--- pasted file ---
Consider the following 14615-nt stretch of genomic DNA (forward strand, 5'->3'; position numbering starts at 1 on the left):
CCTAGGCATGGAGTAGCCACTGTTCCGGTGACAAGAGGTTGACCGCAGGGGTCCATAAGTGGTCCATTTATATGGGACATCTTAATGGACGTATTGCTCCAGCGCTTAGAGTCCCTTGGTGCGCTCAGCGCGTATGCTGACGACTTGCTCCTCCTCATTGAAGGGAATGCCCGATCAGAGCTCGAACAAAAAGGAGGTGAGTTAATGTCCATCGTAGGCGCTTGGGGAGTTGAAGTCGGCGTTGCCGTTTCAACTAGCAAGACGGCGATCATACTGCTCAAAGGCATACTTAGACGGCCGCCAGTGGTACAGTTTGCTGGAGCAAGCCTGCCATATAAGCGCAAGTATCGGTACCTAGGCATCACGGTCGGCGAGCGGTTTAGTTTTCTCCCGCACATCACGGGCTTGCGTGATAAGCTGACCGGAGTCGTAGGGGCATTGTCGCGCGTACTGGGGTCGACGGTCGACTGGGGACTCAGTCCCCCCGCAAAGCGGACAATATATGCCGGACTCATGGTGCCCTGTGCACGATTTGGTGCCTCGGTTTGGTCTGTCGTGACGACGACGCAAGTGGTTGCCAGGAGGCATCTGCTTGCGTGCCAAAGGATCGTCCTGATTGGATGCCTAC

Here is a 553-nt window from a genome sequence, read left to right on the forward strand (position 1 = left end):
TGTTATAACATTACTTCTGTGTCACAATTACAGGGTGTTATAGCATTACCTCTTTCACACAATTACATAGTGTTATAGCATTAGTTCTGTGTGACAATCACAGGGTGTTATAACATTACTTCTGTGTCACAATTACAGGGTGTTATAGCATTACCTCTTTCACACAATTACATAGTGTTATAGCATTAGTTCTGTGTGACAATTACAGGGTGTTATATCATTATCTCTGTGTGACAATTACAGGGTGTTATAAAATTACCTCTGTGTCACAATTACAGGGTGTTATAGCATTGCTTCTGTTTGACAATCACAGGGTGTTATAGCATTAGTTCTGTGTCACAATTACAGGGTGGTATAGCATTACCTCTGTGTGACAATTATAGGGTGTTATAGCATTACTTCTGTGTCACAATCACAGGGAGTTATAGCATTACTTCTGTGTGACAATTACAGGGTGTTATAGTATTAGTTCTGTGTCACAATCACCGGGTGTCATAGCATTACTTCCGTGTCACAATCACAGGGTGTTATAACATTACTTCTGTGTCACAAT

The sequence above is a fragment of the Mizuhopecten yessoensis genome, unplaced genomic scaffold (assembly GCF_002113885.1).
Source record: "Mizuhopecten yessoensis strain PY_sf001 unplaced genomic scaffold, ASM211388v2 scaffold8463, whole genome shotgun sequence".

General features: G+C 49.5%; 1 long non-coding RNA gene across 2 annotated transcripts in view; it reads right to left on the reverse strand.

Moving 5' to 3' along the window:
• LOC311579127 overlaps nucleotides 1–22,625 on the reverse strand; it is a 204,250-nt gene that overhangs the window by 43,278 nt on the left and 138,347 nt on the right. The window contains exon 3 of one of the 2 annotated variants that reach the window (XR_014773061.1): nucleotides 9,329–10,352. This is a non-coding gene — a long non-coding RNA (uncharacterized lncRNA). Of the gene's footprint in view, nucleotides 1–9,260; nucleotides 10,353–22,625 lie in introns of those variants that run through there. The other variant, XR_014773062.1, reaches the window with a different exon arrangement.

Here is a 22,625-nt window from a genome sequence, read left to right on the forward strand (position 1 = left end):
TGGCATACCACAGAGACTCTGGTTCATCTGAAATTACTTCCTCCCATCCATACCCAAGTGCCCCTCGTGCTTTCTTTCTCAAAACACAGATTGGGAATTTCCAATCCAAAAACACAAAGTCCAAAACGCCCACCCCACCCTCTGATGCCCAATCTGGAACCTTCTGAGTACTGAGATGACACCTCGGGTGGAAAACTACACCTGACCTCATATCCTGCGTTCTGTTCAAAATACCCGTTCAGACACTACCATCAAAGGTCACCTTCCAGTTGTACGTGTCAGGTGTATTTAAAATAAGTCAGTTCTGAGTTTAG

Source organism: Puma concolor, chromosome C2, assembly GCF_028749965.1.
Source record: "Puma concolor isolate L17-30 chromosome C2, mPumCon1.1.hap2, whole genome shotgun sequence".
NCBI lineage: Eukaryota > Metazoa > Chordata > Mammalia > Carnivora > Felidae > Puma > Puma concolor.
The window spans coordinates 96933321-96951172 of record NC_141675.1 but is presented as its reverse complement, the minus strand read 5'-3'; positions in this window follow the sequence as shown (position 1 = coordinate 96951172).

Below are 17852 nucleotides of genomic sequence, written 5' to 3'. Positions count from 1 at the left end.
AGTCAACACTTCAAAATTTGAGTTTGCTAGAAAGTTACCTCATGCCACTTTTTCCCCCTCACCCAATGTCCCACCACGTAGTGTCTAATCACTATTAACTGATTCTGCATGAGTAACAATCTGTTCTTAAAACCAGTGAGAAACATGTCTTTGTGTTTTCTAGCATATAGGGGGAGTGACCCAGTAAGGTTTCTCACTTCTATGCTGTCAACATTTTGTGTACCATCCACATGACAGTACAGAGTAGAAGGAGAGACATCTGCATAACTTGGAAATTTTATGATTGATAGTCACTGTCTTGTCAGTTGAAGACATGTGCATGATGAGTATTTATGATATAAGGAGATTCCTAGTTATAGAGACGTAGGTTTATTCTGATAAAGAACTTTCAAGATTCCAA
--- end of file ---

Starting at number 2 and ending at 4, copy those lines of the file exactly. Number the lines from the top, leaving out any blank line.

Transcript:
CCTAGGCATGGAGTAGCCACTGTTCCGGTGACAAGAGGTTGACCGCAGGGGTCCATAAGTGGTCCATTTATATGGGACATCTTAATGGACGTATTGCTCCAGCGCTTAGAGTCCCTTGGTGCGCTCAGCGCGTATGCTGACGACTTGCTCCTCCTCATTGAAGGGAATGCCCGATCAGAGCTCGAACAAAAAGGAGGTGAGTTAATGTCCATCGTAGGCGCTTGGGGAGTTGAAGTCGGCGTTGCCGTTTCAACTAGCAAGACGGCGATCATACTGCTCAAAGGCATACTTAGACGGCCGCCAGTGGTACAGTTTGCTGGAGCAAGCCTGCCATATAAGCGCAAGTATCGGTACCTAGGCATCACGGTCGGCGAGCGGTTTAGTTTTCTCCCGCACATCACGGGCTTGCGTGATAAGCTGACCGGAGTCGTAGGGGCATTGTCGCGCGTACTGGGGTCGACGGTCGACTGGGGACTCAGTCCCCCCGCAAAGCGGACAATATATGCCGGACTCATGGTGCCCTGTGCACGATTTGGTGCCTCGGTTTGGTCTGTCGTGACGACGACGCAAGTGGTTGCCAGGAGGCATCTGCTTGCGTGCCAAAGGATCGTCCTGATTGGATGCCTAC

Here is a 553-nt window from a genome sequence, read left to right on the forward strand (position 1 = left end):
TGTTATAACATTACTTCTGTGTCACAATTACAGGGTGTTATAGCATTACCTCTTTCACACAATTACATAGTGTTATAGCATTAGTTCTGTGTGACAATCACAGGGTGTTATAACATTACTTCTGTGTCACAATTACAGGGTGTTATAGCATTACCTCTTTCACACAATTACATAGTGTTATAGCATTAGTTCTGTGTGACAATTACAGGGTGTTATATCATTATCTCTGTGTGACAATTACAGGGTGTTATAAAATTACCTCTGTGTCACAATTACAGGGTGTTATAGCATTGCTTCTGTTTGACAATCACAGGGTGTTATAGCATTAGTTCTGTGTCACAATTACAGGGTGGTATAGCATTACCTCTGTGTGACAATTATAGGGTGTTATAGCATTACTTCTGTGTCACAATCACAGGGAGTTATAGCATTACTTCTGTGTGACAATTACAGGGTGTTATAGTATTAGTTCTGTGTCACAATCACCGGGTGTCATAGCATTACTTCCGTGTCACAATCACAGGGTGTTATAACATTACTTCTGTGTCACAAT